Members of the Ghana Union of Traders Association (GUTA) have currently shut their shops in the Central Business District of Accra in protest against the continuous fall of the local currency, the Ghana Cedi, against the major world currencies, especially the United States of American Dollar.
Earlier their counterparts in Kumasi had embarked on a similar exercise, but following the intervention of Manhyia Palace, the decision was reversed.
Just yesterday, the Association of Sachet and Packaged Water Producers also issued a strongly worded press statement over the free fall of the Cedi, and called on the government to, as a matter of urgency, take strategic steps to stabilise the exchange rate.
According to the Association, the packaged water industry relies heavily on imported plastic pallets/granules used in the manufacture of the Polythene films and pet bottle preforms that are used to package the treated water for consumers.
Signed by Magnus Nunoo, President of the Association, the statement contended that packaging alone formed about 60% of the production cost for sachet and bottled water. Diesel fuel used for distributing the products to market centres for consumers was around 15% of the cost, as at the third quarter of last year.
“Due to [the] high increase of diesel and other petroleum products, diesel fuel for distributing packaged water to consumer centres now exceeds 25% of the product price. Electricity cost, which used to be around 15% of the product price, has increased to 20%, as a result of the recent increase in utility tariffs.
“All the above sum up beyond 95% per the last packaged water new prices announced in September 2022 without considering cost of capital, salaries and wages, taxes, bank charges, regulatory fees, machine and equipment cost/depreciation/parts replacement, distribution vehicles and its maintenance costs and other overheads,” the statement noted.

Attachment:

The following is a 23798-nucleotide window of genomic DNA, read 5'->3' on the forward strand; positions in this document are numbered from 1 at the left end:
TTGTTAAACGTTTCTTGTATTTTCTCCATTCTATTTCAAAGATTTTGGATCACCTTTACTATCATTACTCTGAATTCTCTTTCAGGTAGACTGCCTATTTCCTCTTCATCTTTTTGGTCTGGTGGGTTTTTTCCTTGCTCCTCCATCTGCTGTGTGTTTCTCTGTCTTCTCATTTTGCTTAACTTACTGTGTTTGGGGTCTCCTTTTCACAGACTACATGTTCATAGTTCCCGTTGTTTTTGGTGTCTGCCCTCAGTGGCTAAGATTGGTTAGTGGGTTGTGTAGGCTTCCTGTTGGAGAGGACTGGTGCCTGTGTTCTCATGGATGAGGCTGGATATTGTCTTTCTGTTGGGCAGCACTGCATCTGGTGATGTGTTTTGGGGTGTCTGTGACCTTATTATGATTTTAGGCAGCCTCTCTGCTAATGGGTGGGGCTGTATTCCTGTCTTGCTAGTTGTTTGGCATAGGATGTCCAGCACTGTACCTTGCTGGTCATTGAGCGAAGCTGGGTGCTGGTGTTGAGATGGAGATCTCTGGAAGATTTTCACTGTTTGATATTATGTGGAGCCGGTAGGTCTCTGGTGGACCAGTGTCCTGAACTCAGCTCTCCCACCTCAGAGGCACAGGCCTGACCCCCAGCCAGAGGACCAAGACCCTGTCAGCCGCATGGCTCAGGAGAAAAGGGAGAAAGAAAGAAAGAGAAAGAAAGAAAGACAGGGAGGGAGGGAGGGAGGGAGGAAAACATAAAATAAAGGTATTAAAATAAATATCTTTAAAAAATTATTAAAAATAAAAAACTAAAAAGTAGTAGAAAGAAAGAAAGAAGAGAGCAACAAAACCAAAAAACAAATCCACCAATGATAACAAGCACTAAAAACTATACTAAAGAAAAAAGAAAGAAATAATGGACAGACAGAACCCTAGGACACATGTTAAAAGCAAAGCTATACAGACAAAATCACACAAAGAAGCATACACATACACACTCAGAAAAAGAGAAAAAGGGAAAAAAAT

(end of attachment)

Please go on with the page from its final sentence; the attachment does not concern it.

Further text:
Though the water producers fell short of announcing new retail price for the commodity, it is obvious that they are preparing the grounds for another increment due to the fall of the cedi against the dollar.
Much as The Chronicle agrees that the current economic crisis facing the country is part of the larger world economic meltdown, a number of factors have contributed to make our situation worse.
The down grading of our financial standing from CCC to CC or to junk status by international rating agency, Fitch, meant we can no more go back to the capital market to borrow dollars and use it to shore-up the cedi. Having noticed this, the local investors quickly started investing in the dollar by buying them from the market.
In a nutshell, traders who genuinely need the dollar to import essential commodities are not getting them because a few people are suspiciously holding the American bucks in their homes.
The recent $1.3 billion cocoa syndicated loan and the $750 million secured from the African Export-Import Bank has not helped to stabilise the situation because people appear to be buying the dollar and stashing them at home. The conundrum here is that whilst the importers are not getting the dollar from the banks, it is thriving on the ‘black market’.
The big question is, where are these black marketers getting the dollar from? Are the banks smuggling it to them for hyper-profit or what?
It is trite economic knowledge that when demand outstrip supply, prices of goods and services will shoot up. With the demand for the dollar far outweighing what the market can supply, the strength of the cedi will obviously become weak.
It is, therefore, high time, in our opinion, that the Bank of Ghana (BoG) starts controlling the distribution of the dollar in the country. The Chronicle suggests that importers who are crying foul over the loss of their capital as a result of the weak cedi should furnish their bank documents backing the products they are importing. The BoG, through their respective banks, will then transfer the dollar to the seller of the products being imported.
We know that this kind of arrangement is already in place, but it is not rigidly enforced. The way things are going, The Chronicle is afraid that worse things can befall this country if remedial measures are not put in place to ameliorate the plight of the people.
For our currency to be described as the worst performing currency in the world is not an achievement we should be proud of and that is why an innovative ways must be adopted to arrest the free fall of the cedi.
Whilst direct foreign investment in our country is welcome, we should also be smart to insert into some of the agreements the amount of dollars investors can repatriate as profit within a year. This will minimise the flight of the dollar out of the country and thereby putting pressure on the local currency.